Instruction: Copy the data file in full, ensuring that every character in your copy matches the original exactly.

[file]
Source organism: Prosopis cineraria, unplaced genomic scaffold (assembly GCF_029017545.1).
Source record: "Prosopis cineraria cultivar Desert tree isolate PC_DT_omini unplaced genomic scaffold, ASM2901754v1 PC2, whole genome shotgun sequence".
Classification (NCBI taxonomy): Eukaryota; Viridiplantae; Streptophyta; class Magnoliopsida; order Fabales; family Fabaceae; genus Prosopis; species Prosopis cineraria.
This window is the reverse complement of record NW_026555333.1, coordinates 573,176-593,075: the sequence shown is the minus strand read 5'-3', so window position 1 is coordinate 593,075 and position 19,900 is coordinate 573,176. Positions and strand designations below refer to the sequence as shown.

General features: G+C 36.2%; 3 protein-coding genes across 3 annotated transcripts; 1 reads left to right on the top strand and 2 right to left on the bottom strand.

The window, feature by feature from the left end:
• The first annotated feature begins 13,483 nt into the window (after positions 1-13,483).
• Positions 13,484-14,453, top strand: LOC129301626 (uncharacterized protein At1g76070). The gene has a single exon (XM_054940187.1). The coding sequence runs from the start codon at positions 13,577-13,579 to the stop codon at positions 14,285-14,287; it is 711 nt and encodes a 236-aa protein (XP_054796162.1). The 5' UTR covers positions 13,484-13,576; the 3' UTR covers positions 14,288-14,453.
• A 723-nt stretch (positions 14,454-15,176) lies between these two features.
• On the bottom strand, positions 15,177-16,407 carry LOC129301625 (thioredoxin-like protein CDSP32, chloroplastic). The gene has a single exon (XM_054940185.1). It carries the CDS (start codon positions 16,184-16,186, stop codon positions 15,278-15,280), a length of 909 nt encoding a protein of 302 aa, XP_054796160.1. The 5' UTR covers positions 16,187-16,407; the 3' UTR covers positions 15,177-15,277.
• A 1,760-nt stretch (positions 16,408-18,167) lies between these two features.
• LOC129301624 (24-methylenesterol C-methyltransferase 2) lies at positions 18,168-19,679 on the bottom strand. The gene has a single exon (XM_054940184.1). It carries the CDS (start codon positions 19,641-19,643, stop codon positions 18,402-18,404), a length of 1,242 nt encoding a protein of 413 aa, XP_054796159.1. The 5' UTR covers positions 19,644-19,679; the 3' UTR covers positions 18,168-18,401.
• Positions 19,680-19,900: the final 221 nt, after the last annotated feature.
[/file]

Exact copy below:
Source organism: Prosopis cineraria, unplaced genomic scaffold (assembly GCF_029017545.1).
Source record: "Prosopis cineraria cultivar Desert tree isolate PC_DT_omini unplaced genomic scaffold, ASM2901754v1 PC2, whole genome shotgun sequence".
Classification (NCBI taxonomy): Eukaryota; Viridiplantae; Streptophyta; class Magnoliopsida; order Fabales; family Fabaceae; genus Prosopis; species Prosopis cineraria.
This window is the reverse complement of record NW_026555333.1, coordinates 573,176-593,075: the sequence shown is the minus strand read 5'-3', so window position 1 is coordinate 593,075 and position 19,900 is coordinate 573,176. Positions and strand designations below refer to the sequence as shown.

General features: G+C 36.2%; 3 protein-coding genes across 3 annotated transcripts; 1 reads left to right on the top strand and 2 right to left on the bottom strand.

The window, feature by feature from the left end:
• The first annotated feature begins 13,483 nt into the window (after positions 1-13,483).
• Positions 13,484-14,453, top strand: LOC129301626 (uncharacterized protein At1g76070). The gene has a single exon (XM_054940187.1). The coding sequence runs from the start codon at positions 13,577-13,579 to the stop codon at positions 14,285-14,287; it is 711 nt and encodes a 236-aa protein (XP_054796162.1). The 5' UTR covers positions 13,484-13,576; the 3' UTR covers positions 14,288-14,453.
• A 723-nt stretch (positions 14,454-15,176) lies between these two features.
• On the bottom strand, positions 15,177-16,407 carry LOC129301625 (thioredoxin-like protein CDSP32, chloroplastic). The gene has a single exon (XM_054940185.1). It carries the CDS (start codon positions 16,184-16,186, stop codon positions 15,278-15,280), a length of 909 nt encoding a protein of 302 aa, XP_054796160.1. The 5' UTR covers positions 16,187-16,407; the 3' UTR covers positions 15,177-15,277.
• A 1,760-nt stretch (positions 16,408-18,167) lies between these two features.
• LOC129301624 (24-methylenesterol C-methyltransferase 2) lies at positions 18,168-19,679 on the bottom strand. The gene has a single exon (XM_054940184.1). It carries the CDS (start codon positions 19,641-19,643, stop codon positions 18,402-18,404), a length of 1,242 nt encoding a protein of 413 aa, XP_054796159.1. The 5' UTR covers positions 19,644-19,679; the 3' UTR covers positions 18,168-18,401.
• Positions 19,680-19,900: the final 221 nt, after the last annotated feature.